Mobile menu

William Hogarth and Graphic Art

A drawing of the two quack doctors John Misaubin (1673-1734) and Joshua Ward (1684/5-1734). The discussion between the two men is probably imagined as Ward was abroad from 1715 until 1734, the year of Misaubin's death. Hogarth included both men arguing ov

Dr Misaubin and Dr Ward ©

William Hogarth (1697 – 1764) was six months into his apprenticeship with Ellis Gamble, a London silversmith, when George I inherited the throne. Six years later, he set up as an independent copper-plate engraver, undertaking small commissions such as shop cards and book illustrations. During the early Georgian era he achieved great success, becoming not only a prominent artist, but also a writer on art and a noted philanthropist. His rise was almost entirely independent of the new royal family, which provided him with little patronage or support.

Hogarth’s greatest achievement was in the field of printmaking. Here he developed a new means of commenting on society, the ‘modern moral subject’. These prints edified through the actions of their characters, who Hogarth likened to the actors in a ‘dumb show’. His first such series, the Harlot’s Progress, was so popular that it was widely copied. Hogarth’s work paved the way for the satirical print boom of the late eighteenth century.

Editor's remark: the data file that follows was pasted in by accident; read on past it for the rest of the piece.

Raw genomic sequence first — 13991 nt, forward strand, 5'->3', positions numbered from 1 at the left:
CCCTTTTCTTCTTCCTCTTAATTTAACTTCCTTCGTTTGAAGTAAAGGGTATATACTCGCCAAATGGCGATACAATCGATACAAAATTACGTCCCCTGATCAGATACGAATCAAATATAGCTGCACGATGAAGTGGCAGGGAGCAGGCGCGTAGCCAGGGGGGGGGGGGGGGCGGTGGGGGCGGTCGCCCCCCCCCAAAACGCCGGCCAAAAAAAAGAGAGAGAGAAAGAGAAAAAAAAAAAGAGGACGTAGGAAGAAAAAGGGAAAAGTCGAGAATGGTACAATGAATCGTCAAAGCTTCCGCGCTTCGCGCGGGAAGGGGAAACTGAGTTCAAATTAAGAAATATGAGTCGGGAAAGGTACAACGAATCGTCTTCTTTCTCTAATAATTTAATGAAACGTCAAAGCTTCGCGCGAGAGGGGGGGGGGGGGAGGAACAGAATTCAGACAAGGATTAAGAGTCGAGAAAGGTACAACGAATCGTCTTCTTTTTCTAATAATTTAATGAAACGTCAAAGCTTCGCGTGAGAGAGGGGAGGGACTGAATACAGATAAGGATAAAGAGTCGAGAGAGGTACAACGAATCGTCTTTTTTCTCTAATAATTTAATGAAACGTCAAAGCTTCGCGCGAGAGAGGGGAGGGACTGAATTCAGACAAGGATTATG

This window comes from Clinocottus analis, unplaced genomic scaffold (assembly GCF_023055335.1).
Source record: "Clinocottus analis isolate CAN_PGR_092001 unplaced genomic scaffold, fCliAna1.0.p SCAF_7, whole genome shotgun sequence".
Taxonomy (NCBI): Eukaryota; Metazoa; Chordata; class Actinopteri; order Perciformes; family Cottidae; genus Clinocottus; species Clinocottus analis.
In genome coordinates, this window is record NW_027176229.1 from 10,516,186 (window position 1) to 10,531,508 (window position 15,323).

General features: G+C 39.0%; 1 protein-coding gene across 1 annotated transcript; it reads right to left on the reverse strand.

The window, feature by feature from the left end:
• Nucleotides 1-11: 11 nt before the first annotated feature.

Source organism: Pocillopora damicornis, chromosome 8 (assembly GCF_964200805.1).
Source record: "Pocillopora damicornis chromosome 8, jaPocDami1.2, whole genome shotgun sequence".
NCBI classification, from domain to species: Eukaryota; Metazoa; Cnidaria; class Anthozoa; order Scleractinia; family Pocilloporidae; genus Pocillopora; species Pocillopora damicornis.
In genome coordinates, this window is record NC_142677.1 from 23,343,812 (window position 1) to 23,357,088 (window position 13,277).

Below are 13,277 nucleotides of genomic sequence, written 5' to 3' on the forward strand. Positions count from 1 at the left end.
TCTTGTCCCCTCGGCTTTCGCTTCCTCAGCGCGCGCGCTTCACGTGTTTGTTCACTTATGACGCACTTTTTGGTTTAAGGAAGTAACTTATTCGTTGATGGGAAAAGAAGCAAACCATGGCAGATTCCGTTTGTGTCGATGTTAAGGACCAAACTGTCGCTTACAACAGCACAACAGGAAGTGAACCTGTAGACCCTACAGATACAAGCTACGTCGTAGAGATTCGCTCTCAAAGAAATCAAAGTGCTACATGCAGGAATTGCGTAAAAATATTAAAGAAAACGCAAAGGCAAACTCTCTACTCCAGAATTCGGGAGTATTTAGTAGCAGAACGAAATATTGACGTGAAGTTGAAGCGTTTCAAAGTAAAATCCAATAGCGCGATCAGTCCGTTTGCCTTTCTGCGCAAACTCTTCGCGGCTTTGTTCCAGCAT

William Hogarth (1697-1764)

Hogarth's trade card

William Hogarth (1697-1764)

A male nude holding a spear

William Hogarth (1697-1764)

Three figures

William Hogarth (1697-1764)

A female nude

William Hogarth (1697-1764)

Dr Misaubin and Dr Ward

William Hogarth (1697-1764)

Two pairs of figures

William Hogarth (1697-1764)

Scene in the Beggar's Opera

William Hogarth (1697-1764)

Falstaff examining his recruits

William Hogarth (1697-1764)

Boys Peeping at Nature.

William Hogarth (1697-1764)

Boys peeping at Nature